America had an especially bloody 2015. In May, two gunmen opened fire on a "Draw Muhammad" contest in Garland, Texas. In June, white supremacist Dylann Roof murdered nine parishioners at a historically black church in Charleston, South Carolina. In December, an anti-abortion fanatic killed three people at a Colorado Planned Parenthood clinic; just a few days later, two Islamic radicals murdered 14 people in San Bernardino, California.
What distinguishes these murders from the year's multitude of mass killings is that they're symptoms of an uptick in extremism, according to a new report from the Southern Poverty Law Center. The SPLC's analysis found that the number of hate groups and anti-government "patriot" groups in the United States both grew by 14 percent between 2014 and 2015: Hate groups increased from 784 groups to 892 last year, while patriot groups grew from 874 to 998.
The SPLC sees a very clear cause for this jump in ideological extremism: in large part, the rhetoric of the 2016 presidential candidates. "After seeing the bloodshed that defined 2015, our politicians should have worked to defuse this anger and bring us together as a nation," Mark Potok, editor of the report, wrote. "Unfortunately, the carnage did little to dissuade some political figures from spouting incendiary rhetoric about minorities. In fact, they frequently exploited the anger and polarization across the country for political gain."
The number of hate groups and anti-government "patriot" groups in the United States both grew by 14 percent between 2014 and 2015.
This is very clearly targeted at Donald Trump, who has made xenophobic, nativist language the center of his White House bid. And that language has had very real, very troubling effects. In August, two Boston men who severely beat a Hispanic man said they were inspired by Trump's earlier condemnation of South American immigrants as murderers and rapists. (It was the Washington Post's Janell Ross who observed the connection between the man who threatened to blow up a mosque in Virginia and Trump's subsequent doubling down on his platform to ban all Muslim immigrants from entering into the U.S.)
Of course, the American public was primed for Islamophobia in the aftermath of the deadly Paris terror attacks in November—hate crimes were down nationally in 2015, except against Muslims—but it's the Trump era of political rhetoric that's helped fan the flames of America's anxiety. A charismatic leader like Trump is able to conjure up the specter of the dangerous outsider in order to push conservative Americans into a nervous breakdown. It's the same trend ostensibly at work that triggered a spike in gun and ammo purchases (and patriot groups) when Barack Obama came into office. And the SPLC report suggests—anecdotally—that the activities of hate groups of self-proclaimed patriots are on the rise as a direct consequence.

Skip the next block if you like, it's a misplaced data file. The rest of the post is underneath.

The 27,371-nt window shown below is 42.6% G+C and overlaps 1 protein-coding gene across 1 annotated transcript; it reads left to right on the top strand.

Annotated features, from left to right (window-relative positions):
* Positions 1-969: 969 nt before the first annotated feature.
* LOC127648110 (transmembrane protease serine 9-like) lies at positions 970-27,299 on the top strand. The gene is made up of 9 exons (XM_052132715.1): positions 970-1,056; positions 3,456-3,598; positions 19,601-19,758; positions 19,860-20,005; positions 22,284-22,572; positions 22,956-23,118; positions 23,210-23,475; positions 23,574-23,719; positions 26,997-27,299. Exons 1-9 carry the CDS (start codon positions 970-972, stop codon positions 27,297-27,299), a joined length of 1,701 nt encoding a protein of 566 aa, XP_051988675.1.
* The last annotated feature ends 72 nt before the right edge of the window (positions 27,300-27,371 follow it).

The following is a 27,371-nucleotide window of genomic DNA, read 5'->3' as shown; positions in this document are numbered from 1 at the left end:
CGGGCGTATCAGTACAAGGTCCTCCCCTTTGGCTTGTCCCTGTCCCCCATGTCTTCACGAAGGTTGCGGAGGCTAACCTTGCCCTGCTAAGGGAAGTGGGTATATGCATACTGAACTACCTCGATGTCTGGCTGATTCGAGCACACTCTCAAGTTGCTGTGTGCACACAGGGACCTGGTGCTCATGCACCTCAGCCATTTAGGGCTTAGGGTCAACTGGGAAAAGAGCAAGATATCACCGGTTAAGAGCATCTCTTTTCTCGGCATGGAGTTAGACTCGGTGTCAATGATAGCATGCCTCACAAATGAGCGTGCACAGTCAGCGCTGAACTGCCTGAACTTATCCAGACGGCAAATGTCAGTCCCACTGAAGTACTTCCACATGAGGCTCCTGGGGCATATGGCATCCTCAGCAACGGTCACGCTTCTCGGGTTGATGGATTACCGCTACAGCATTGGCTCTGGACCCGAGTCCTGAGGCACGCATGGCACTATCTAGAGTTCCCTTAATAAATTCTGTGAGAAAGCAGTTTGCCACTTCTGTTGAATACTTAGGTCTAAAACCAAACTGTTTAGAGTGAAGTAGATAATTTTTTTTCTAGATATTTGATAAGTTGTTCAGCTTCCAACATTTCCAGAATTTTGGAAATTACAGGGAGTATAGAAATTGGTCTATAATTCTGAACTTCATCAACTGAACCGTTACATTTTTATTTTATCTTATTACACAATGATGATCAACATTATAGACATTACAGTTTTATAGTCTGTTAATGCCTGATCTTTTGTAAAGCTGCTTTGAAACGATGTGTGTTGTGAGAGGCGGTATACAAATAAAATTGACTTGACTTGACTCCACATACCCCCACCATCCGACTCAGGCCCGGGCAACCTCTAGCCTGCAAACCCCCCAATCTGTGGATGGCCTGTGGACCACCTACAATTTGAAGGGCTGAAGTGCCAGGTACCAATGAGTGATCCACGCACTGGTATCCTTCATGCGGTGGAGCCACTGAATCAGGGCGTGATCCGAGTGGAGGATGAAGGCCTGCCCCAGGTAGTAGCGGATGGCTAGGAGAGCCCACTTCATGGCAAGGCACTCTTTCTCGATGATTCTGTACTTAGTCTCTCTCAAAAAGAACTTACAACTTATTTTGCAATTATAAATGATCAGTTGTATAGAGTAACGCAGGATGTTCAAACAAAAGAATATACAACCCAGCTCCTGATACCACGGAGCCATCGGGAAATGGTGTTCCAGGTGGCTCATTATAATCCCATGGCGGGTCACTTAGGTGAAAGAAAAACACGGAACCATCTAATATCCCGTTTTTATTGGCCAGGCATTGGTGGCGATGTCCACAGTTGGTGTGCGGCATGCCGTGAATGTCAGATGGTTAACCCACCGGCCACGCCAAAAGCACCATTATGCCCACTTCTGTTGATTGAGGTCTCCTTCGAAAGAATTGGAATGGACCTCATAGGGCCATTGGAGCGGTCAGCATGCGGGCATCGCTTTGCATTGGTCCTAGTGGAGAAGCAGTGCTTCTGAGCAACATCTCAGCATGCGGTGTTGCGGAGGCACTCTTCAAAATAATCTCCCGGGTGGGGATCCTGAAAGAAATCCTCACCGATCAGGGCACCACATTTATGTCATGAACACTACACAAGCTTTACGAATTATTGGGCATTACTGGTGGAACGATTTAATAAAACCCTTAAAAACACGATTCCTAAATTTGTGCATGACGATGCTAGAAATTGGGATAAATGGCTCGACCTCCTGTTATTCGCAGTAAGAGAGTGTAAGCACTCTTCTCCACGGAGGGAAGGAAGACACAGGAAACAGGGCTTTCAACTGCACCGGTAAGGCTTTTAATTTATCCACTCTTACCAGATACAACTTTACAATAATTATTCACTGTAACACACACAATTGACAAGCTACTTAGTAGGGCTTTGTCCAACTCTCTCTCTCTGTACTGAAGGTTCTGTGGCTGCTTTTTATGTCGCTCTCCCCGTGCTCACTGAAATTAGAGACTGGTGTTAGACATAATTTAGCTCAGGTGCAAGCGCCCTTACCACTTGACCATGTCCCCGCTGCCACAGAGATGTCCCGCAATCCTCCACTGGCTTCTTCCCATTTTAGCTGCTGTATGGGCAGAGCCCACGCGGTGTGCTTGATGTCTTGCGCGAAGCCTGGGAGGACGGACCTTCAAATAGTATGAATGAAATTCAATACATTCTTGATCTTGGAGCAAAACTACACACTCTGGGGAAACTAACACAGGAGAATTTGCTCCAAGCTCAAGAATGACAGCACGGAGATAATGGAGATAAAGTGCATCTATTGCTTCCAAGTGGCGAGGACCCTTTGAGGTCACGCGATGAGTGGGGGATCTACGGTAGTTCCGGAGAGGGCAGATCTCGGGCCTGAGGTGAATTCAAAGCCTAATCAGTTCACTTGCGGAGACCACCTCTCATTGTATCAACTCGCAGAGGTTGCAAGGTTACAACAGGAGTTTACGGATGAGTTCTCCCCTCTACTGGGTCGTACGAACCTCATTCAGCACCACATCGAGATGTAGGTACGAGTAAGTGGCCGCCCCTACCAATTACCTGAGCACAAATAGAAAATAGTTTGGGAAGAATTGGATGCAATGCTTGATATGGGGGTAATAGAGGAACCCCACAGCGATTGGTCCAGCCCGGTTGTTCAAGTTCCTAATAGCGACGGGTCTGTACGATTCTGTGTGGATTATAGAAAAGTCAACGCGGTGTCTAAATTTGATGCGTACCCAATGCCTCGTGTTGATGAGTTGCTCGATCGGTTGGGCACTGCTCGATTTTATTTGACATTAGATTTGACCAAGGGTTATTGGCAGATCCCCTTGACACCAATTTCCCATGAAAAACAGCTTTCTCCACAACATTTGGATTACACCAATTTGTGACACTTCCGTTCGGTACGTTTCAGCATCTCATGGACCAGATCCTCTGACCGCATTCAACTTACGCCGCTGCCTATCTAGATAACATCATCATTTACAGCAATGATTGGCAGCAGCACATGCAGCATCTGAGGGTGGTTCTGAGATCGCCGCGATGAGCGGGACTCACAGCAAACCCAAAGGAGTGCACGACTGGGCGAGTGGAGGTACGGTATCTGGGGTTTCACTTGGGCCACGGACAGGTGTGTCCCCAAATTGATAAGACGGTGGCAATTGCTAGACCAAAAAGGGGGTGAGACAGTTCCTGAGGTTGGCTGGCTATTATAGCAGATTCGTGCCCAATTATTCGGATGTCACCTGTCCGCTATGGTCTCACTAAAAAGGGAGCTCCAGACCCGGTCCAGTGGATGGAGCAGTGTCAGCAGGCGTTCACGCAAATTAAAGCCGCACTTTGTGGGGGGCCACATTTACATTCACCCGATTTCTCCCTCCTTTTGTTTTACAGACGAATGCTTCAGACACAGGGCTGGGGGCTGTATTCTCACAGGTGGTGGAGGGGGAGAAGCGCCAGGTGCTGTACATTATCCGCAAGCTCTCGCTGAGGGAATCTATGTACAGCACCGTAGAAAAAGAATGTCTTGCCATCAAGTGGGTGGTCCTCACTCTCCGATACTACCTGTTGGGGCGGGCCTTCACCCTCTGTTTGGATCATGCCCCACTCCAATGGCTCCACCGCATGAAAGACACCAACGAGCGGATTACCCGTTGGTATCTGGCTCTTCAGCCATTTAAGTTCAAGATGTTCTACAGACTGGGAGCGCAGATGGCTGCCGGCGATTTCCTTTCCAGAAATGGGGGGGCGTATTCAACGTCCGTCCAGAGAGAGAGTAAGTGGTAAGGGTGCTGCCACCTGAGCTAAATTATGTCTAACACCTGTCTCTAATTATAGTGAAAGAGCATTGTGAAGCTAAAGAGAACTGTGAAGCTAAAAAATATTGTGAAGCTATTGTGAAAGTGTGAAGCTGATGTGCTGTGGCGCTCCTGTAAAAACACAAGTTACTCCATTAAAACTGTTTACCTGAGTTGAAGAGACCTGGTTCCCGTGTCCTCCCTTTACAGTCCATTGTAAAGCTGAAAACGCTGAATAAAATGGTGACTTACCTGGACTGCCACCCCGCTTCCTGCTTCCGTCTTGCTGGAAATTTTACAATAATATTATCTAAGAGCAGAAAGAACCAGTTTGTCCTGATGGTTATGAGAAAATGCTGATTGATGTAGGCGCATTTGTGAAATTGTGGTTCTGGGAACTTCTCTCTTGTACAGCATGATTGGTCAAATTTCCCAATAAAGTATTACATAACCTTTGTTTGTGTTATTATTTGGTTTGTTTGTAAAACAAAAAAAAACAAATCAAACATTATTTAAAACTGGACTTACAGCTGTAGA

This is a hefty allegation—and, on paper, a seemingly true one, given the laundry list of examples of post-Trump hate crimes. What's noteworthy about Trump's political rhetoric is that it's focused on revenge. Revenge against Mexicans for apparently selling drugs and murdering people; revenge against African Americans for their apparent racial entitlement; revenge against the media for spinning lies; revenge against the establishment for not taking him seriously enough.
Revenge matters, because it's one of the only forms of political propaganda that's statistically shown to incite violence. That's the conclusion of psychological and physiological studies conducted by John Hopkins' Institute for Advances Studies in 2015, in which more than 400 participants were shown propaganda speeches and asked questions about their empathy for (and violent impulses toward) the in-group and the out-group:
Only revenge speech increased overall negative attitudes toward the out-group. Significantly, only the speeches that called for revenge and that referenced past atrocities led the participants to morally justify violence. Not only did revenge speech increase moral justifications of violence, but it also consolidated in-group identity to the same extent as highly nationalistic rhetoric. We theorize that revenge speech disposes people to view the opposing group as lacking in any moral capacity, i.e., no longer made up of cognizant individuals capable of moral thought.... At the personality level, those who believe the world is not a just place, are more politically conservative, and engage more in violent media are more predisposed to justify violence.
This narrative of revenge may help explain the psychological connection between Trump's rhetoric and more organized hate groups. As I've written before, America's vigilante tradition is deeply rooted in revenge, against outlaws who inject economic or political instability into a community, or against out-groups who threaten the prevailing social order. Psychologically, it's marginalization and victimization, two hallmarks of so-called supremacy groups, that can push the politically anxious to violence. And it's middle- and lower-class white Americans, left in a state of socioeconomic free fall as the diversifying electorate and decline of manufacturing leave them behind, who are most susceptible to this brand of anxiety, and therefore more likely to find solace in other ideological extremists.
It might be too much to suggest that Trump's campaign speeches are the equivalent of hate speech; after all, there's a big (legal) difference between saying something hateful about a group and actually advocating for violence against that group. Trump has yet to deliberately, explicitly incite violence against someone based on their racial or ethnic background. Hate speech is still free speech under our First Amendment, but the rise in hate groups and longevity of hate crimes against Muslims may force Americans to finally reckon with Trump's particular brand of rhetoric.